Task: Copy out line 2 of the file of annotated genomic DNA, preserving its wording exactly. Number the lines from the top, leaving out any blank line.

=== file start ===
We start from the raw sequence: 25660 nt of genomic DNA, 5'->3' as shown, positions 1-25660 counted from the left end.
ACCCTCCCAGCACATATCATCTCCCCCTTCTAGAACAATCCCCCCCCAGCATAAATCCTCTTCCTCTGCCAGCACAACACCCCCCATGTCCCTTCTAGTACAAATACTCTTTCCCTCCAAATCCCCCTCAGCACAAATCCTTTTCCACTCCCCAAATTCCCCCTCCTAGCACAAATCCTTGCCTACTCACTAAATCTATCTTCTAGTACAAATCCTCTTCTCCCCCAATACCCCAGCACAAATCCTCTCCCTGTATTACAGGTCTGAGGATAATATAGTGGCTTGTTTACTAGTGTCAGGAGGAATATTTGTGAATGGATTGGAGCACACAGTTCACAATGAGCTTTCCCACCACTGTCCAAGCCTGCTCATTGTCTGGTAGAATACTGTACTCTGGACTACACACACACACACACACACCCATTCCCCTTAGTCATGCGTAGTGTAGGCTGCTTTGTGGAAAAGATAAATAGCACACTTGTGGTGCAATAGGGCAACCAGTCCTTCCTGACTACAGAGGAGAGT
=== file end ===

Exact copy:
ACCCTCCCAGCACATATCATCTCCCCCTTCTAGAACAATCCCCCCCCAGCATAAATCCTCTTCCTCTGCCAGCACAACACCCCCCATGTCCCTTCTAGTACAAATACTCTTTCCCTCCAAATCCCCCTCAGCACAAATCCTTTTCCACTCCCCAAATTCCCCCTCCTAGCACAAATCCTTGCCTACTCACTAAATCTATCTTCTAGTACAAATCCTCTTCTCCCCCAATACCCCAGCACAAATCCTCTCCCTGTATTACAGGTCTGAGGATAATATAGTGGCTTGTTTACTAGTGTCAGGAGGAATATTTGTGAATGGATTGGAGCACACAGTTCACAATGAGCTTTCCCACCACTGTCCAAGCCTGCTCATTGTCTGGTAGAATACTGTACTCTGGACTACACACACACACACACACACCCATTCCCCTTAGTCATGCGTAGTGTAGGCTGCTTTGTGGAAAAGATAAATAGCACACTTGTGGTGCAATAGGGCAACCAGTCCTTCCTGACTACAGAGGAGAGT